“Autonomic Mechanisms of Sleep-dependent Memory Consolidation”
The goal of the proposed project is to identify the impact vagal activity during sleep for memory formation. Nearly 100 years of research contends that sleep plays a critical role in memory consolidation (i.e. the transformation of recent experiences into stable, long-term memories), yet much of this literature has focused on the central nervous system and technologies like electroencephalography (EEG) to unpack neural correlates involved in memory processing. Sleep is also a unique period of autonomic variation and an expansive literature has indicated the critical importance of the autonomic nervous system for memory formation. This project would be amongst the first to examine the autonomic nervous system during sleep as a critical, causal pathway linking sleep to memory processing. The investigators will assess the impact of non-invasive, transcutaneous vagal nerve stimulation on sleep and post-sleep memory performance. Autonomic physiology, including electrocardiography and impedance cardiography, will be gathered at baseline, before the memory task and continuously during sleep to examine vagal tone (i.e. heart rate variability) and sympathetic activation (i.e. pre-ejection period) in response to both active and sham stimulation conditions. Polysomnography will also be gathered during the nap to examine sleep architecture. The proposed research will address a critical gap in the literature by: 1) examining the causal role of the ANS for memory functioning in humans, 2) extending the current understanding of sleep's impact on memory processing, and 3) set the groundwork for novel, sleep-based interventions with the goal of improving cognitive health.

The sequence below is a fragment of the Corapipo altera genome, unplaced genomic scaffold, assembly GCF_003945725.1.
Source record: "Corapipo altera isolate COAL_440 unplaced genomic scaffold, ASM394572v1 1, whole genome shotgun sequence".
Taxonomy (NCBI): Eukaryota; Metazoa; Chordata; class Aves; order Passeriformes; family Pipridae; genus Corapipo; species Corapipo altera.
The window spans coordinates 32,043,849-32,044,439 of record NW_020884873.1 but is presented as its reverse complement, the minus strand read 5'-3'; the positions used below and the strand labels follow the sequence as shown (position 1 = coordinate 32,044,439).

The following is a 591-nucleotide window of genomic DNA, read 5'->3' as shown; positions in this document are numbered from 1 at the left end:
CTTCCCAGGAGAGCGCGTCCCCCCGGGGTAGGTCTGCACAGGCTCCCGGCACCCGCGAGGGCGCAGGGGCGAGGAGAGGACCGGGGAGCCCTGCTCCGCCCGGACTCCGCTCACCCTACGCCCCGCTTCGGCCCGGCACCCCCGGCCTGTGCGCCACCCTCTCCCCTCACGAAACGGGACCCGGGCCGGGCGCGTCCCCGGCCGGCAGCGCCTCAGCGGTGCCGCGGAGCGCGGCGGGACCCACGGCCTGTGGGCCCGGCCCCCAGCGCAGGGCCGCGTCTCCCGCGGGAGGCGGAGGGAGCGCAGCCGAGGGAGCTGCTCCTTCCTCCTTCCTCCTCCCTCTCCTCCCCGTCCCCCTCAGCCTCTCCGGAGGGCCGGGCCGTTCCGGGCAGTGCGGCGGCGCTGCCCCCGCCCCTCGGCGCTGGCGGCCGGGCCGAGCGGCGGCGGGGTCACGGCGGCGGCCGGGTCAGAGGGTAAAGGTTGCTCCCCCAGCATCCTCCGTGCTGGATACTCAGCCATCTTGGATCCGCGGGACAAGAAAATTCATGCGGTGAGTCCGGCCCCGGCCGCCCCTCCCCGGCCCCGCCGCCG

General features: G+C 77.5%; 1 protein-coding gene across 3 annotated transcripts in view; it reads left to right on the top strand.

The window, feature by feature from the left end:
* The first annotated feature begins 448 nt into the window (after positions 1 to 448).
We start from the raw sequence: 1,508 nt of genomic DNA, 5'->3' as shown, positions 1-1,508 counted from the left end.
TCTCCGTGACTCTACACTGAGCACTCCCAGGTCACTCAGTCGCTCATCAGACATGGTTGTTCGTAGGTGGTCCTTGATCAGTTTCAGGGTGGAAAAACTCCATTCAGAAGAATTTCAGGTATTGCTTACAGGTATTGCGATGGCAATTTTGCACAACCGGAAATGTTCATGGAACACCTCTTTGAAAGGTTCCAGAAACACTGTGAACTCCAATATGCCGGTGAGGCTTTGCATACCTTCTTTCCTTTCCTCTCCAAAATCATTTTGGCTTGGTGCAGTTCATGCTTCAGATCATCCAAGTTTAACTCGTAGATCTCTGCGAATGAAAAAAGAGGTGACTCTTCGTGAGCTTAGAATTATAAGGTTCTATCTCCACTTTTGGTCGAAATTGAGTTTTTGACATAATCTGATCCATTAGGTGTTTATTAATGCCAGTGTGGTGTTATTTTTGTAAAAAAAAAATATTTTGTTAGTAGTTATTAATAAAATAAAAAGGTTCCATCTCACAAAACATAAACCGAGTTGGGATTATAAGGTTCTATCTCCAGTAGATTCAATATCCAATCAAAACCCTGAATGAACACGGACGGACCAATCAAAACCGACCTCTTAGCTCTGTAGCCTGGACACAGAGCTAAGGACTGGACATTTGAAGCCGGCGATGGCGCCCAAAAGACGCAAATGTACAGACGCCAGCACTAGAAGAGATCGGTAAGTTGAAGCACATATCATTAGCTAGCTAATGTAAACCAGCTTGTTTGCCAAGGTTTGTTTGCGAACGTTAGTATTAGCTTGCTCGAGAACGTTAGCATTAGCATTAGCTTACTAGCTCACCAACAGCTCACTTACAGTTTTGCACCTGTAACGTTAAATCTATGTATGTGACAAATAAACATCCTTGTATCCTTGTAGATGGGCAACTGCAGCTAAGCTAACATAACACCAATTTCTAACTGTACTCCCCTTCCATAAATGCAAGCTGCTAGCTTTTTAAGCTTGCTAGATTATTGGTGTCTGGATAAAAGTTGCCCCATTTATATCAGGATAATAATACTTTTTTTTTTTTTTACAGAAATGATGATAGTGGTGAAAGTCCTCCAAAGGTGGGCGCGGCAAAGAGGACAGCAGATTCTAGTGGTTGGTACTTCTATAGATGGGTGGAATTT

Device - transcutaneous vagal nerve stimulation
The transcutaneous stimulator engages the cymba conchae in the left inner ear, compared to the left earlobe in the sham stimulation condition.
Autonomic Mechanisms of Sleep-dependent Memory Consolidation